When the government releases a dataset, citizens ideally will discuss the contents and supply educated feedback. The ability to reference facts and figures in a dataset supports a constructive dialog. Vague concerns are harder to articulate and address than ones citing specific paragraphs in a document. In this post, we’ll discuss why data labeling supports this goal, and when and how government agencies should uniquely label data inside a dataset for citability. As in the previous post, our focus will be on XML, though the lessons apply to other formats.
As our interactions with each other and with our government increasingly occur online, the need for precise communication has also increased. Open-government initiatives can give knowledge and voices to more citizens than ever before, but this can lead to an almost overwhelming quantity of discussion. Various technologies can help us to manage and make sense of this information, but these technologies are most effective with unambiguous data. For example, tools could sort citizens’ comments on a bill by section, but this task can be difficult unless the comments cite sections. One way to encourage citations is by placing tags in the dataset that citizens and open-government tools can easily reference.
The structure of XML implicitly enables referencing of elements in a sense. A citizen could cite the seventh “<PARARGRAPH>” element in the twenty-eighth “<DOCUMENT>” element in a dataset. Even ignoring how error-prone counting is for humans, reliance on this structure is not ideal. XML schemas can specify order for elements of different types but not the same type—a parser could validly retrieve <PARAGRAPH> elements of a document in any order (we’ll discuss in our next post why labels and ordering should be treated as two separate problems; our point here is only that element order should not be used as an implicit label). In addition, different parties may come up with different reference schemes in the absence of an explicit authoritative one. The agency creating a dataset might refer to the paragraph referenced above as Section XII of Document K6-2495, and another developer might refer to it as “<PARAGRAPH>” 147. An abundance of reference schemes can make it harder for government officials to understand citizens, harder for citizens to understand each other, and harder for developers to merge the function and output of their tools. Using an explicit common reference scheme avoids these issues.
Of course, different uses require different forms of labeling, and agencies cannot meet the desires of everyone. How can they decide where to add labels? Recall that our previous posts address the question of who should add what structure to a dataset. Agencies should use the answer as a guide for where to add labels, generally adding labels to all elements they create. If an agency breaks text up by paragraph, each paragraph should be citable; if it breaks text up by sentence, each sentence should be citable. Labels are fairly straightforward to add to elements in XML, so this rule imposes minimal additional work on agencies. Additional partitioning and labeling of data can be left to private parties. Some precedence already exists for private party involvement here: Citability.org is working to enable citation of government documents at a paragraph level.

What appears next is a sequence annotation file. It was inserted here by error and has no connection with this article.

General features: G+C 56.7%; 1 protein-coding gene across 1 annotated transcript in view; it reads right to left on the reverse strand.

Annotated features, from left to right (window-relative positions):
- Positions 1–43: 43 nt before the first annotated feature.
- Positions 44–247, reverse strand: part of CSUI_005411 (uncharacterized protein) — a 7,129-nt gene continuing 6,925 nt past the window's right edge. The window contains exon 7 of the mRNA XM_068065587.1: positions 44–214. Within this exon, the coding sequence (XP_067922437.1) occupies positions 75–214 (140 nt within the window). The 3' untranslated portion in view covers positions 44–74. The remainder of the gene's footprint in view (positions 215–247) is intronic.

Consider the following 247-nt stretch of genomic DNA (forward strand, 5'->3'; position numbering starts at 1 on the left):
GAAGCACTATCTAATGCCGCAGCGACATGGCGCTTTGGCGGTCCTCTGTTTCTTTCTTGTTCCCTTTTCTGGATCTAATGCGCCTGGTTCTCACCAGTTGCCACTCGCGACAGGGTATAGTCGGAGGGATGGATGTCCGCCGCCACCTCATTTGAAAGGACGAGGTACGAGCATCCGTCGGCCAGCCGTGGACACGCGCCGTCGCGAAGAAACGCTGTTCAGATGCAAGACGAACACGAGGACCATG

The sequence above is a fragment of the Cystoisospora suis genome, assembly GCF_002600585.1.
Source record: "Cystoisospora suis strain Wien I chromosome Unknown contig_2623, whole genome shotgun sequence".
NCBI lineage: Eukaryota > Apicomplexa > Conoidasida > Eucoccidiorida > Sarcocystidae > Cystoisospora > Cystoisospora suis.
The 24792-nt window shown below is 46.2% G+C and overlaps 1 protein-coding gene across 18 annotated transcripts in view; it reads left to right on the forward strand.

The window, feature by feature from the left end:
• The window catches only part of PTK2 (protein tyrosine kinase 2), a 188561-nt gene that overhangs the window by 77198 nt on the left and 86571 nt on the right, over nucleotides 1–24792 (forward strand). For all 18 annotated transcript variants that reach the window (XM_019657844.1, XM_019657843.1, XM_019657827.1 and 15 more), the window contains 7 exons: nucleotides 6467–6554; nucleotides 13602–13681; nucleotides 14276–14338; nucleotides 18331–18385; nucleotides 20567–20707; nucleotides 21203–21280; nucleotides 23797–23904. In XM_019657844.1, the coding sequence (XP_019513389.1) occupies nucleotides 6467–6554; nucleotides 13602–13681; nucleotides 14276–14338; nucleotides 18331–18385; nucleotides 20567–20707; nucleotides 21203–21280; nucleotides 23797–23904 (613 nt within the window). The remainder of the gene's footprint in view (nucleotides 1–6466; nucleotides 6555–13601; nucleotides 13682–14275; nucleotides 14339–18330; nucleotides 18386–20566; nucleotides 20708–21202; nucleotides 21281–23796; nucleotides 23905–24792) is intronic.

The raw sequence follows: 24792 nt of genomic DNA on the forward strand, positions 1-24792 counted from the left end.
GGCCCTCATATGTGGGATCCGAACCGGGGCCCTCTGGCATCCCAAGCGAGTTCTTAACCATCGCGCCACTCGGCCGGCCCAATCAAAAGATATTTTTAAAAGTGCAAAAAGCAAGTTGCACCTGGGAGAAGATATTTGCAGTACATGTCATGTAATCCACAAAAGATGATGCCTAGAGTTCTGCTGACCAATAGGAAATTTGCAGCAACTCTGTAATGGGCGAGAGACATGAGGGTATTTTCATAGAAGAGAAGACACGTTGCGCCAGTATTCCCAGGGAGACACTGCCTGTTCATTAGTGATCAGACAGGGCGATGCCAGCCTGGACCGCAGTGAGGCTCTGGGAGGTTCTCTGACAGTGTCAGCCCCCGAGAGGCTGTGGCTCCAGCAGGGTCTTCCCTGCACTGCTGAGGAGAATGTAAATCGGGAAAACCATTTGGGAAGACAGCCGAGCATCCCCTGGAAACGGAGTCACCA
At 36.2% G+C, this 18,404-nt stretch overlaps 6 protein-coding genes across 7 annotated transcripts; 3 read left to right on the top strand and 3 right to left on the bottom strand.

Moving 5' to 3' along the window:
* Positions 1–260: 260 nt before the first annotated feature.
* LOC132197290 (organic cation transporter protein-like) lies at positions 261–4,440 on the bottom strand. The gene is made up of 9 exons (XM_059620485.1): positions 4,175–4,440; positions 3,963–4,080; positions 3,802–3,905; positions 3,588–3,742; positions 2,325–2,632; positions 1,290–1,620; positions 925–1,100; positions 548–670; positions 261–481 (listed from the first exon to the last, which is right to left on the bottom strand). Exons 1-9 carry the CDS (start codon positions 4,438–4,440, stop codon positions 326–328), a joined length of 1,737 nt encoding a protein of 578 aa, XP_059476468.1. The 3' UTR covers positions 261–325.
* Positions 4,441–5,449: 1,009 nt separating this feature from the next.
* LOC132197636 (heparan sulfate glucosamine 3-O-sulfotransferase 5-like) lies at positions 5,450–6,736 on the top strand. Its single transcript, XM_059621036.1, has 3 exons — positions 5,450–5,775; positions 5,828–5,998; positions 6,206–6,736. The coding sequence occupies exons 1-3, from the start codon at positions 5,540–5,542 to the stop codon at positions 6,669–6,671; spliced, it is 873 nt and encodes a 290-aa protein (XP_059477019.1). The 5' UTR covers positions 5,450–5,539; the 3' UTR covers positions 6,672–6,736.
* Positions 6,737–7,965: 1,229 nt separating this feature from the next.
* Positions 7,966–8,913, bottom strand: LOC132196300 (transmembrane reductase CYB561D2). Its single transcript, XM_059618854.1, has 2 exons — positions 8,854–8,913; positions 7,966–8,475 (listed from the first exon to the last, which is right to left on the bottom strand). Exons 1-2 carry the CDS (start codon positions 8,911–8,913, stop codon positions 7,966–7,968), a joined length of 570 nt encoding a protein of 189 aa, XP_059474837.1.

When agencies add labels, they should strive to use the same reference schemes used internally. Unfortunately, labeling schemes utilizing Roman numerals, letters, or almost anything other than Arabic numerals (0, 1, 2, etc.) can be hard to process. For these cases, the agency should include two labels: an internal agency label and a numeric label. While this suggestion runs counter to our rule against redundancy, it makes the labels far easier to process and facilities easy translation between both schemes.
In general, however, the lessons from past posts should be kept in mind when labeling, including the points about avoiding redundancy: the label for Part 2 of a document should appear in element names and attributes (e.g., “<PART LABEL="2">[...]</PART>”) rather than text. Labels should uniquely identify an element among those with the same parent, but a label may not be necessary if an element’s type is unique among its siblings.
To make these recommendations more concrete, we end with an example. Consider the following document:
Notice 2982: Proposal to Increase Public Transit Fees Section I. Budget Shortfall In fiscal year 2009, [...] Unless changes are made [...] Section II. Decreasing the Deficit To compensate for [...] This relatively modest [...]
This document could be represented in a dataset as:
<DATASET> [...] <NOTICE LABEL="2982"> <TITLE>Proposal to Increase Public Transit Fees</TITLE> <SECTION AGENCY_LABEL="I" LABEL="1"> <TITLE>Budget Shortfall</TITLE> <PARAGRAPH LABEL="1">In fiscal year 2009, [...]</PARAGRAPH> <PARAGRAPH LABEL="2">Unless changes are made [...]</PARAGRAPH> </SECTION> <SECTION AGENCY_LABEL="II" LABEL="2"> <TITLE>Decreasing the Deficit</TITLE> <PARAGRAPH LABEL="1">To compensate for [...]</PARAGRAPH> <PARAGRAPH LABEL="2">This relatively modest [...]</PARAGRAPH> </SECTION> </NOTICE> [...] </DATASET>
Among other things, we can uniquely reference the notice (Notice 2982) and each paragraph (e.g., Notice 2982, Section II, paragraph 1).
In our next post, we’ll discuss how agencies can handle errors and make other changes while reducing the strain on developers.